by Jessica Bland
Last week, Shannon and I stepped through a wardrobe and made a heroic journey through C.S. Lewis’ Narnia. This week, we’ve been swept up by the Ladderless Window Cleaning Company in Roald Dahl’s The Giraffe, the Pelly, and Me. Next week, we’re taking the train to Hogwarts, where we’ll encounter magic, Quidditch, and some wicked books that might have the power to make us fall in love again and again with its’ characters.
Our summer camp season is once again upon us here at Portland Stage. After many months of brainstorming and prep work, the campers have finally arrived, ready to learn the fundamentals of theater through age-based camps based on popular, young people’s literature.
By basing our camps on literature, we’re able to engage the children in the timeless art of storytelling, the heart of all theatrical traditions. Our campers have often read the books we’ve selected, or are familiar with the authors. Instead of approaching unfamiliar scripts to which they have no emotional connections, they’re caught up in re-enacting the characters and the shenanigans that their favorite books present.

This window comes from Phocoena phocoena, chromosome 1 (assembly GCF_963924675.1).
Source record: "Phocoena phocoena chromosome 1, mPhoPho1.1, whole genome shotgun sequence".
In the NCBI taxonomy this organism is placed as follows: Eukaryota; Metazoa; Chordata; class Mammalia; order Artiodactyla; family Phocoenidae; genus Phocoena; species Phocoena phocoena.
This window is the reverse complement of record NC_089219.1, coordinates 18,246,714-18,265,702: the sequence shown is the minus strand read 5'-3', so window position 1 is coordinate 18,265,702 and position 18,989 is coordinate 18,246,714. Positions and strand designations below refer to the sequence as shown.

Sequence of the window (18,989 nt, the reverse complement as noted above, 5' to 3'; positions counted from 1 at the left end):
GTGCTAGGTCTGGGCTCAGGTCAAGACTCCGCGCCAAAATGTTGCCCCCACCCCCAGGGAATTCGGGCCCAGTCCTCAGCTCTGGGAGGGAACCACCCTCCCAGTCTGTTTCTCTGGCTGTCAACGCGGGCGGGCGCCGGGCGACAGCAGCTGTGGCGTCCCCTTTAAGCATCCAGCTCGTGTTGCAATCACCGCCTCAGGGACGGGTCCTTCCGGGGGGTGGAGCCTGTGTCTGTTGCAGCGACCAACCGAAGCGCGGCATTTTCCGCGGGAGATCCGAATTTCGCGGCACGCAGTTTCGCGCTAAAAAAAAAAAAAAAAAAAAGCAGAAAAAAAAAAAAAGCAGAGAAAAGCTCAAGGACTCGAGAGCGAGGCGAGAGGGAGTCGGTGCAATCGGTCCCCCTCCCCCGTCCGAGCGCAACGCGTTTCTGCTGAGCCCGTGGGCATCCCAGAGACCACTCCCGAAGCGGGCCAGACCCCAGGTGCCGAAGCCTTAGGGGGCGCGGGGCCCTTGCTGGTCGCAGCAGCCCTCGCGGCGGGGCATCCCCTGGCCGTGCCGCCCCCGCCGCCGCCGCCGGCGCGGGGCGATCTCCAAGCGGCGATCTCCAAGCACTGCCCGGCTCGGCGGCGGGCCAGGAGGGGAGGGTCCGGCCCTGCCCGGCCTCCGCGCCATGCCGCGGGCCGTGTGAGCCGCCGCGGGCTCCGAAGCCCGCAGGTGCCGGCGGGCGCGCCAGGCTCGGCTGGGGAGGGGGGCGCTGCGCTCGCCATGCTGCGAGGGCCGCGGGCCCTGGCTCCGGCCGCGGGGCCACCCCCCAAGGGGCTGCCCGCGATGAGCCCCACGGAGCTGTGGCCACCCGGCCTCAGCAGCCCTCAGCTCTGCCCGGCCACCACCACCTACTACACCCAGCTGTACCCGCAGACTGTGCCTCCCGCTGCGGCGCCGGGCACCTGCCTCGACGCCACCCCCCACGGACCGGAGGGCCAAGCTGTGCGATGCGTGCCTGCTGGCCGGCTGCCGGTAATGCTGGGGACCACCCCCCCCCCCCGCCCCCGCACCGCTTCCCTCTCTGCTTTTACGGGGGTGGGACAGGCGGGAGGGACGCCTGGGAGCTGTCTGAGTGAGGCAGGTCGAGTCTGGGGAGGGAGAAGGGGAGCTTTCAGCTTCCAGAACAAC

This literature-basis also gives us a commonality between our campers upon which we can build an ensemble. In our camps, we strive to create a safe space where our campers work together as an ensemble, supporting their fellow actors, and discovering the best methods for collaboration. When our campers perform, they learn how to shift their perspectives, to no longer see mistakes as bad, but instead as experimentations in the artistic process.
There are few things more rewarding than working with young people to expand their definition of “the possible.” Many of the campers we work with have never before performed for their peers. They self-define as “shy” and “quiet.” Yet, when they receive a little encouragement – a nod of appreciation from an instructor, a compliment from a fellow camper, a reminder to experiment – we’ve seen these same young people blossom.
We do not claim to work magic in our camps (in a week, there is only so much we can do!) However, we hope our campers leave our space with renewed love for books, desire to keep pursuing theater, and ever-growing confidence in themselves as artistic collaborators and experimenters.